Stanley Leibo's lecture at the 50th anniversary of the Society for Cryobiology's Annual Meeting, in Washington, DC, USA, in July 2013. http://www.societyforcryobiology.org/cryo-2013

Stanley Leibo’s lecture at the 50th anniversary of the Society for Cryobiology’s Annual Meeting, in Washington, DC, USA, in July 2013. http://www.societyforcryobiology.org/cryo-2013

Contemporary Topics in Zebrafish Husbandry and Care

March 21st, 2014
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Contemporary Topics in Zebrafish Husbandry and Care

Contemporary Topics in Zebrafish Husbandry and Care

Registration is now open for a new transgenic training event “Contemporary Topics in Zebrafish Husbandry and Care“. This full day of talks, with poster & discussion sessions will provide an up to date overview of research into good zebrafish welfare, husbandry and care. The event will be of broad interest to anyone working with zebrafish, including animal technologists and care staff, research scientists, facility managers, and veterinarians

Topics will include:

  • good practice in facility management
  • the 3Rs and colony management
  • an overview of larval rearing practices
  • environmental enrichment
  • a tips ‘n’ tricks session, with selected short presentations.

The meeting is being held in central London on Monday 19th May 2014, and is limited to 100 places allocated on a first come first served basis. Registration (including lunch) will cost £55, with IAT and LASA CPD points available to individuals with current membership. Participants are strongly encouraged to submit abstracts relevant to the meeting topic areas for consideration as either a poster or short oral presentation. For more information see the meeting advert or email GA@rspca.org.uk putting ‘zebrafish workshop’ in the title field.

To register and book your place at the meeting click here.

The new (2014) FELASA recommendations for the health monitoring of mouse, rat, hamster, guinea pig and rabbit colonies in breeding and experimental units have been released as open access document from Laboratory Animals journal web page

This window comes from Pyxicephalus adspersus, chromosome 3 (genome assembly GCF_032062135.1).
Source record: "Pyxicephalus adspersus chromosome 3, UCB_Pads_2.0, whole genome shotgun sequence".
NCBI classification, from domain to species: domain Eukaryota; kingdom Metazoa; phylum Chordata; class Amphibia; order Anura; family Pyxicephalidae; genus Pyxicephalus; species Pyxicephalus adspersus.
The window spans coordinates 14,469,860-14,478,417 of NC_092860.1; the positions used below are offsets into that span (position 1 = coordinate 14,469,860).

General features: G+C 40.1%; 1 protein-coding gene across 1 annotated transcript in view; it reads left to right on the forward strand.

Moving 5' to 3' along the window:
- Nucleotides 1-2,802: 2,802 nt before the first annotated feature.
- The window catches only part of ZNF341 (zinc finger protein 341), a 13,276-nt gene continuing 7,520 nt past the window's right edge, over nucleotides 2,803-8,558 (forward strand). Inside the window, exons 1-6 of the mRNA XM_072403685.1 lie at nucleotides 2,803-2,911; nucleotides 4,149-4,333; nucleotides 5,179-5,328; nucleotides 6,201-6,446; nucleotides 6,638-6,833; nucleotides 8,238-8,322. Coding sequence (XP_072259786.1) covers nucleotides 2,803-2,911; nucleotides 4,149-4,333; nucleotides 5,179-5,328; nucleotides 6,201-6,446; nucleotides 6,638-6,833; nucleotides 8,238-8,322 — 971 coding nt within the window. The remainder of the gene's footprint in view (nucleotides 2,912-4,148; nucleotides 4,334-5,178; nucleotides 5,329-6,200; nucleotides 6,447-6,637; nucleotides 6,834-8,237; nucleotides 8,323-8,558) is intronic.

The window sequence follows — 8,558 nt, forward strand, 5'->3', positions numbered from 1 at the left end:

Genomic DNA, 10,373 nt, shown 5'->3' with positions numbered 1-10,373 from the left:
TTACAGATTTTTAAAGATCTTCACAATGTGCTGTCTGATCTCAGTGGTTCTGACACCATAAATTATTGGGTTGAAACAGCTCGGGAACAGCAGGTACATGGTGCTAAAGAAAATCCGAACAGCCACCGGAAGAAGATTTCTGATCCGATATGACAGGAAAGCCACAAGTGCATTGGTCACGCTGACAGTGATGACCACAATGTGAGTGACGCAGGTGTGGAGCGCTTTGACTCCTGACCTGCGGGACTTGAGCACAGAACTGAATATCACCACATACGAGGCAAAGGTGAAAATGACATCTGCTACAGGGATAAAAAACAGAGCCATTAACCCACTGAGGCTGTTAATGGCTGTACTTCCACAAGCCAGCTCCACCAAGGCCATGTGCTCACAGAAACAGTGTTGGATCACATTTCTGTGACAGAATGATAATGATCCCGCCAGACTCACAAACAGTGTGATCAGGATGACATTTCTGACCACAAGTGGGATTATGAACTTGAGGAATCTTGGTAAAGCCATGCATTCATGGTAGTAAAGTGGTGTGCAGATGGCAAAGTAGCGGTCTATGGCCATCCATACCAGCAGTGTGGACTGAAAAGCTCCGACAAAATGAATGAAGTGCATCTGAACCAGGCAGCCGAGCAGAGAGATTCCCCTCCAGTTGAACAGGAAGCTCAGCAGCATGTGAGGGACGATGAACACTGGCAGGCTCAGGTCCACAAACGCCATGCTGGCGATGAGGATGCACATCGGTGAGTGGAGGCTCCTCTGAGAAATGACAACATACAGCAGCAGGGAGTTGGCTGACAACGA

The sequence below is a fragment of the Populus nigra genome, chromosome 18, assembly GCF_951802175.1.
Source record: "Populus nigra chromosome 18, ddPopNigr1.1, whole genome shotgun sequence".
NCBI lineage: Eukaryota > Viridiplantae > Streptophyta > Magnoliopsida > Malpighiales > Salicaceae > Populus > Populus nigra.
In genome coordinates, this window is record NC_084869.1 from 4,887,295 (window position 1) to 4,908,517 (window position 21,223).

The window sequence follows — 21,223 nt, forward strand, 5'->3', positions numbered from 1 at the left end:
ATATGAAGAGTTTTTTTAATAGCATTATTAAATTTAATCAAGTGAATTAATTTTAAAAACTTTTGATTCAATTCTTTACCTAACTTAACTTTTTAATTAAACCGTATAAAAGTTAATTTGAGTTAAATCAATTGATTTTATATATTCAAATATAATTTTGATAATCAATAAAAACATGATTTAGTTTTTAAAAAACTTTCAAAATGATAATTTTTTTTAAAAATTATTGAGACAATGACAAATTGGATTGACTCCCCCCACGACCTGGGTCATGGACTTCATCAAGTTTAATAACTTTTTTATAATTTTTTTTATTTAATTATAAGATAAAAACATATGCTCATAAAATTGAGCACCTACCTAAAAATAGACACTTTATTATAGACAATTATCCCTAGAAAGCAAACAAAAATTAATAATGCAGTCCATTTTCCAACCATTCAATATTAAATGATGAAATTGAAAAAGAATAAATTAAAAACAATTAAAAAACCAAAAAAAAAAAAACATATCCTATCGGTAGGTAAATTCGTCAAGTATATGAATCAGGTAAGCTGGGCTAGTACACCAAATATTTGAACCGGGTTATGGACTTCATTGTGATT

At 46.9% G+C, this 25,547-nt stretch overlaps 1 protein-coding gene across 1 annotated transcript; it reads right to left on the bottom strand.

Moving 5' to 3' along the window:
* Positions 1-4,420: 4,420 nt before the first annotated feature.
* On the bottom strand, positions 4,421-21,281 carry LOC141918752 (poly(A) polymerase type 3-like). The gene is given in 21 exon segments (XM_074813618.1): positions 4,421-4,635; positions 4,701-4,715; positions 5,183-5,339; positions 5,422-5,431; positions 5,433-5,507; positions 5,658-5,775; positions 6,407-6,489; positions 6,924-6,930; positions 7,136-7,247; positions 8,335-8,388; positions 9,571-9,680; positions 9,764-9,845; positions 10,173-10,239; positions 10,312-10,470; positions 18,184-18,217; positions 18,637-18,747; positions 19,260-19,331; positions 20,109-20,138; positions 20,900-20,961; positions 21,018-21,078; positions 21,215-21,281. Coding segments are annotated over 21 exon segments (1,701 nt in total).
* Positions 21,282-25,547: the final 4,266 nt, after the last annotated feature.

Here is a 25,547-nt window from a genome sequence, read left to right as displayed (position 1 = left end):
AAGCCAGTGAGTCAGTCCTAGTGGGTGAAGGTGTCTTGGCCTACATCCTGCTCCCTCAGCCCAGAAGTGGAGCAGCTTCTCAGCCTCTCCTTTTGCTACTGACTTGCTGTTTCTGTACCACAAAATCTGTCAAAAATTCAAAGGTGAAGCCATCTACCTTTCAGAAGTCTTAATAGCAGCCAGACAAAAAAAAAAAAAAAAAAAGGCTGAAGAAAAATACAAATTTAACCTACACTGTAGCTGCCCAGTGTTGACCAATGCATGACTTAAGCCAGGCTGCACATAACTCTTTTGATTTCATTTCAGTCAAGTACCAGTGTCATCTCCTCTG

March 5th, 2014
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The new (2014) FELASA recommendations for the health monitoring of mouse, rat, hamster, guinea pig and rabbit colonies in breeding and experimental units have been released as open access document from Laboratory Animals journal web page

The new (2014) FELASA recommendations for the health monitoring of mouse, rat, hamster, guinea pig and rabbit colonies in breeding and experimental units have been released as open access document from Laboratory Animals journal web page

The new (2014) FELASA recommendations for the health monitoring of mouse, rat, hamster, guinea pig and rabbit colonies in breeding and experimental units have been released as open access document from Laboratory Animals journal web page. This updated reference document has been prepared by the FELASA working group on revision of guidelines for health monitoring of rodents and rabbits, formed by Michael Mähler (Convenor, GV-SOLAS), Marion Bérard (AFSTAL), Ricardo Feinstein (Scand-LAS), Alec Gallagher (LASA), Brunhilde Illgen-Wilcke (SGV), Kathleen Pritchett-Corning (AALAS) and Marcello Raspa (AISAL and ISTT Member). The previous and up-to-now current FELASA recommendations for the health monitoring of rodents and rabbits had been published in 2002 (Nicklas et al. 2002, Laboratory Animals). Therefore this new document, released in 2014, substitutes and updates the previous guidelines reported 12 years ago.

As it is stated in the abstract of this updated 2014 FELASA recommendations document: “These recommendations are aimed at all breeders and users of laboratory mice, rats, Syrian hamsters, guinea pigs and rabbits as well as diagnostic laboratories. They describe essential aspects of health monitoring, such as the choice of agents, selection of animals and tissues for testing, frequency of sampling, commonly used test methods, interpretation of results and health monitoring reporting“. FELASA and, in particular, the co-authors of this compelling updated recommendations for health monitoring of rodents and rabbits need to be praised for this work. This document will not only help and contribute to the desired harmonization of the health monitoring programmes across animal facilities but also it will provide important elements for the correct preparation and interpretation of Health Monitoring results.